A. Both. Rick’s never been contested as mayor. He inherited the mayor’s post by the death of our delegate, Bennett Bozman, and the mayor at the time, Jim Mathias, was appointed to the delegate’s seat. Also, there was the fact that in the last election there were 1,400 some voters and only 900 votes were cast for him. I felt it would be nice to know where his mandate is on his job.

Q. Are you going to vote for his challenger, Mr. Campagnoli?

A. Yes, I will vote for him. I just don’t agree with Rick and his idea of how the town should be and its future. Rick and I have very similar goals for the town, but we just have extreme differences on how to get there.

Q. On the topic of the union, you have been an outspoken opponent to the general employees’ goal of organization. It’s clear you are going to vote against the referendum. Why? How can you vote against this effort when you supported the FOP’s collective bargaining with binding interest arbitration movement 10 years ago?

A. As human beings, we can learn. Through experience, I have learned that unions are not the best mechanism for employer-employee relationships.

.. I supported the FOP because I felt police department management would not change and it needed to at that time. I felt the negative management practices were so engrained in that department that it was needed. Soon after, I told the guys, ‘now that this has passed, I’m with the taxpayer’. Some issues came up and I lost favor with them because I was not with them on every issue, including the appointment of DiPino as chief.

With this referendum, it’s very unfortunate that I have been painted as anti-employee. It’s so far from the truth. I think the employees have been manipulated emotionally through bullet points from the opposition about comments I have made to make them feel they are not valued or their benefits are going to be stripped from them.

If you line the facts up, none of it’s true. I don’t know about any retaliation, there has never been any evidence. They are basically unscathed with respect to pay and benefits. No, they haven’t gotten raises, but come on.

Q. Trust seems to be the issue for them.

A. Yes but trust should be on the facts, not on the emotion. What’s on the table is putting a third party between the manager and the employees, and I think it’s a mistake for the general employees. I think it’s a mistake for the public safety employees as well.

It’s just not needed. We are not going to retaliate against the employees.

Q. Going back a bit, the first act of the new council majority was electing Jim Hall as council president. The next move was the abolishment of the town subcommittees and later the Tourism Advisory Board (TAB) was formed. Did that move two years accomplish what you hoped it would?

A. Again, change in government is extremely difficult and it’s never an overnight success. I believe we did the right thing.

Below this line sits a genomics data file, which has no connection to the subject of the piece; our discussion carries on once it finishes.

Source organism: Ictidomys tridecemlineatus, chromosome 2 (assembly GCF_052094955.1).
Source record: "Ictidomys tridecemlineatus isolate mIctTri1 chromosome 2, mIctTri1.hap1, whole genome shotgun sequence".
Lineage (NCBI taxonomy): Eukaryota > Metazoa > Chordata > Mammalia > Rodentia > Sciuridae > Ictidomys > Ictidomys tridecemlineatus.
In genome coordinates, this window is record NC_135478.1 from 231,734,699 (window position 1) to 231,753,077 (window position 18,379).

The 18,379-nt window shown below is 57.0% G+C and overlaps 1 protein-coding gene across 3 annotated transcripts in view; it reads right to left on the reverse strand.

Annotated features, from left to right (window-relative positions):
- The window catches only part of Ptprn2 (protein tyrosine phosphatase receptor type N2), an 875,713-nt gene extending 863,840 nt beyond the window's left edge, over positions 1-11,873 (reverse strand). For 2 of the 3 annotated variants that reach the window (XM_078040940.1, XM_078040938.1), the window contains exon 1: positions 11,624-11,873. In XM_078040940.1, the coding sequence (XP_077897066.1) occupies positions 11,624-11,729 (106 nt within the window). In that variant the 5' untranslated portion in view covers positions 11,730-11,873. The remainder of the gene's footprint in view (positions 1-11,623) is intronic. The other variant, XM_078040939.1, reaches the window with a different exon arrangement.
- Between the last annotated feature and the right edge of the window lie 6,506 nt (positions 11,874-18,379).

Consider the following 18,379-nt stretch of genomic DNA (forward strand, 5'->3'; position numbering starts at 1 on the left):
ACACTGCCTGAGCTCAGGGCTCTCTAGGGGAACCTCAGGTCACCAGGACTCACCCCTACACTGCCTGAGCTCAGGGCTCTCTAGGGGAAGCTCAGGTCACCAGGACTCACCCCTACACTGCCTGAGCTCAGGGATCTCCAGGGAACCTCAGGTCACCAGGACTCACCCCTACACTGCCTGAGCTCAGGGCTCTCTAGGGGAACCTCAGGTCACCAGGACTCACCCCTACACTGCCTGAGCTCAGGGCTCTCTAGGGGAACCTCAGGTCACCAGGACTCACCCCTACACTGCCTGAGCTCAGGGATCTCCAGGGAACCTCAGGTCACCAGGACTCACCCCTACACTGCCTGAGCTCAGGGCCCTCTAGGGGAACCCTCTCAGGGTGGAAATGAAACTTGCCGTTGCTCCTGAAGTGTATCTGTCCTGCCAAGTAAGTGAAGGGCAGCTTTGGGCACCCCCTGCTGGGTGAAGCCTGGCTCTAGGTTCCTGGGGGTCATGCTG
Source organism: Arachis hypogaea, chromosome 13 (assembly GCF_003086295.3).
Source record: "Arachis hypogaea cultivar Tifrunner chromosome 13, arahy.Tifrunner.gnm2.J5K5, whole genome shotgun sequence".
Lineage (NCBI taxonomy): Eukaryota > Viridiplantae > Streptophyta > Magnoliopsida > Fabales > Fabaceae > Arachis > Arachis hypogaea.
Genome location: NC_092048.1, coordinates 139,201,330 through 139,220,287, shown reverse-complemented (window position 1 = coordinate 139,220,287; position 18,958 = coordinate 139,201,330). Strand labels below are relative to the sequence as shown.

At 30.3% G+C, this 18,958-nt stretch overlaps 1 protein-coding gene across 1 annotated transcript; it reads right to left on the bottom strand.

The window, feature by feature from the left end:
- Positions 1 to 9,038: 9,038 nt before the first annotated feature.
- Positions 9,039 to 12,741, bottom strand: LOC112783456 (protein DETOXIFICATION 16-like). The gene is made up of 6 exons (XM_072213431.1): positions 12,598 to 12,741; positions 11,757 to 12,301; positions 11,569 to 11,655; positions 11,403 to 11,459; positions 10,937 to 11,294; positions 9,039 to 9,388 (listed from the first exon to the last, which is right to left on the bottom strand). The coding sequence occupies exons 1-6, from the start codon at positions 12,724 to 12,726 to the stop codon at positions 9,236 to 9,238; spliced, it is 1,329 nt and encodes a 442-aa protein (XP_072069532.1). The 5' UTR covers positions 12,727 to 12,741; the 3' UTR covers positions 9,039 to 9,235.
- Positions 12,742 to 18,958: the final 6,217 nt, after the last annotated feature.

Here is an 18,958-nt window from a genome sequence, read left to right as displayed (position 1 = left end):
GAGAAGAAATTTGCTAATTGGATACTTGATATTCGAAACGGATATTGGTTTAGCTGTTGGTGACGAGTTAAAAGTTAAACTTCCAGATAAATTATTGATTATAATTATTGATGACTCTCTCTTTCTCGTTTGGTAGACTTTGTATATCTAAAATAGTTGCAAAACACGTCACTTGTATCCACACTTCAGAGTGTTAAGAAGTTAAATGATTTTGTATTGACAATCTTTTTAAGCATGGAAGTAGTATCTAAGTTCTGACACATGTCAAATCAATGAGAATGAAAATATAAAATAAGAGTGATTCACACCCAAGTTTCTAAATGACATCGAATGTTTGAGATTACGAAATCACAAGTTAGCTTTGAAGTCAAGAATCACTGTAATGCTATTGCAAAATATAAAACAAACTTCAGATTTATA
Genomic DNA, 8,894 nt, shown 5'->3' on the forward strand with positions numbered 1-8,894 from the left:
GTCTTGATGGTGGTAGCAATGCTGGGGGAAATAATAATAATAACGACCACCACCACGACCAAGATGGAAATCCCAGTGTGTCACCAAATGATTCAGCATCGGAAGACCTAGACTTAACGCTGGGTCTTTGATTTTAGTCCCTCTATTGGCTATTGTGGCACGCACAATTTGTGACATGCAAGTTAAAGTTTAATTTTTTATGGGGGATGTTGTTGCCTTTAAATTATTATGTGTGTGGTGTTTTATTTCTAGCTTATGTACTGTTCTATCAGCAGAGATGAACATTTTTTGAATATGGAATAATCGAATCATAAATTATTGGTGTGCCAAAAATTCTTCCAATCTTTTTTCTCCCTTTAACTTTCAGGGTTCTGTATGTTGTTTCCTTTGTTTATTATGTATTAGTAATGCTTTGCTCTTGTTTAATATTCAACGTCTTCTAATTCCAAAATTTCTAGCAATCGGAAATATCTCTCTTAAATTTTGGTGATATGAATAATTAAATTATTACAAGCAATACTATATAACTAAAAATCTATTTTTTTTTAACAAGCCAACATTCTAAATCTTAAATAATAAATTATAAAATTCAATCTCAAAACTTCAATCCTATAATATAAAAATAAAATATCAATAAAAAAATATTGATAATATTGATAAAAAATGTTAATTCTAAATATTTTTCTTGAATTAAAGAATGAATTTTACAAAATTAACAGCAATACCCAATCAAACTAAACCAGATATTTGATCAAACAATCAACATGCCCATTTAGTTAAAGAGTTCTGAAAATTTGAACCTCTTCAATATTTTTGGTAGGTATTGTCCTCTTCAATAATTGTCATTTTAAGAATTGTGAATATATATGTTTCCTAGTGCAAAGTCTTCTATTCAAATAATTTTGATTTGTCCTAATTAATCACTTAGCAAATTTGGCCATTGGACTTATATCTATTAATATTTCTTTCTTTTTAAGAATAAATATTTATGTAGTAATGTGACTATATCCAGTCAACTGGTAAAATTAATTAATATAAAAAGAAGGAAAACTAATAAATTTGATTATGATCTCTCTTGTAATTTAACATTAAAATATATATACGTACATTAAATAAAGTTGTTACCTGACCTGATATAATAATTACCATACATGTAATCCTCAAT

One of the mandates from that last election I felt was open and transparent government. My previous eight years on the council things were managed in a way that by the time they got to the council they had all been massaged out and predetermined. So no wonder there were more 5-1 and 6-1 votes than there are now.

If Rick and Joe didn’t feel like they had the votes lined up, they pulled it off the agenda, and they worked it. That’s how things were done. You yourself expressed those frustrations to me in the past as well as in print. A lot of those things were worked out at those commissions and out of the public eye.

Transparency is uncomfortable because the only way you have it is to do it out there in the open. Have the conversations in the public eye. All the good, the bad, the frustrations and the controversies have to be done out there. I think that’s been effective.

I have had a lot of frustrations with TAB. We said alright business community, go figure it out. They had been saying, ‘we are tired of the bureaucrats and elected officials telling us what’s best for business.’ Then they go and appoint a board that includes most who don’t work or own in town. It was frustrating to me they didn’t go right to the stakeholders and say you need to be in charge. The people whose name is on the mortgage. Instead, they put employees in charge, so I have frustrations there, but it’s developing.

However, I do think it’s better than the old Tourism Commission and I think the business people would say, ‘you guys did a bold, aggressive thing and in the end we now have a more defined business group that really drives the economics of Ocean City on tourism-related aspects.’

Another component of this was now the council gets all the information at the same time.

Q. On the topic of transparency, we pulled the City Council members’ phone records last year and it showed hundreds of minutes of conversations between council majority members. Are you telling me that’s not government decisions being made out of the public’s eye and consensus building being done behind closed doors?

A. It absolutely was, but my phone works two ways. The people who are complaining don’t call me. If they called me, I’d answer the phone and I would have those conversations.

They say, ‘oh we didn’t know anything.’ Well, where’s my obligation to call you [Councilwoman] Mary [Knight]. You call me. If you choose to isolate yourself and not engage me as a colleague, I’m not obligated to force feed you.

What we did and do is acceptable and legal and to lobby for votes is reality. Let’s live in the real world here.

About The Author: Steven Green

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The writer has been with The Dispatch in various capacities since 1995, including serving as editor and publisher since 2004. His previous titles were managing editor, staff writer, sports editor, sales account manager and copy editor. Growing up in Salisbury before moving to Berlin, Green graduated from Worcester Preparatory School in 1993 and graduated from Loyola University Baltimore in 1997 with degrees in Communications (journalism concentration) and Political Science.